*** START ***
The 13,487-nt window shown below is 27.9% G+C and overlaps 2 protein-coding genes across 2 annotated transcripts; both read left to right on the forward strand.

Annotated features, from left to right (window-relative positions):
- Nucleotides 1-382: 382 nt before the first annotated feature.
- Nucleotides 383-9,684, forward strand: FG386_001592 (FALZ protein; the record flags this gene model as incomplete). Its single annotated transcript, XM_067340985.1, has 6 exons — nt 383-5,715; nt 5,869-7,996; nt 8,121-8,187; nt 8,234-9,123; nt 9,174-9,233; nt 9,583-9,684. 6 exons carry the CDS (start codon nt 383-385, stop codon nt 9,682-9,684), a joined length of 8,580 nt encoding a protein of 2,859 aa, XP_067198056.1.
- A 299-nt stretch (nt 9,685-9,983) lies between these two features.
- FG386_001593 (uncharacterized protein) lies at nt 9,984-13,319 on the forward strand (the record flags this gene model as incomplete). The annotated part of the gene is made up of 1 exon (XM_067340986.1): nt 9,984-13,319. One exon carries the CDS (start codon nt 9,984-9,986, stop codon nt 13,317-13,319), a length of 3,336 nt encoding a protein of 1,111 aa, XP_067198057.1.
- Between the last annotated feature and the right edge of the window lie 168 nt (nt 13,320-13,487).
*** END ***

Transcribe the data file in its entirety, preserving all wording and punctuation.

The 13,487-nt window shown below is 27.9% G+C and overlaps 2 protein-coding genes across 2 annotated transcripts; both read left to right on the forward strand.

Annotated features, from left to right (window-relative positions):
- Nucleotides 1-382: 382 nt before the first annotated feature.
- Nucleotides 383-9,684, forward strand: FG386_001592 (FALZ protein; the record flags this gene model as incomplete). Its single annotated transcript, XM_067340985.1, has 6 exons — nt 383-5,715; nt 5,869-7,996; nt 8,121-8,187; nt 8,234-9,123; nt 9,174-9,233; nt 9,583-9,684. 6 exons carry the CDS (start codon nt 383-385, stop codon nt 9,682-9,684), a joined length of 8,580 nt encoding a protein of 2,859 aa, XP_067198056.1.
- A 299-nt stretch (nt 9,685-9,983) lies between these two features.
- FG386_001593 (uncharacterized protein) lies at nt 9,984-13,319 on the forward strand (the record flags this gene model as incomplete). The annotated part of the gene is made up of 1 exon (XM_067340986.1): nt 9,984-13,319. One exon carries the CDS (start codon nt 9,984-9,986, stop codon nt 13,317-13,319), a length of 3,336 nt encoding a protein of 1,111 aa, XP_067198057.1.
- Between the last annotated feature and the right edge of the window lie 168 nt (nt 13,320-13,487).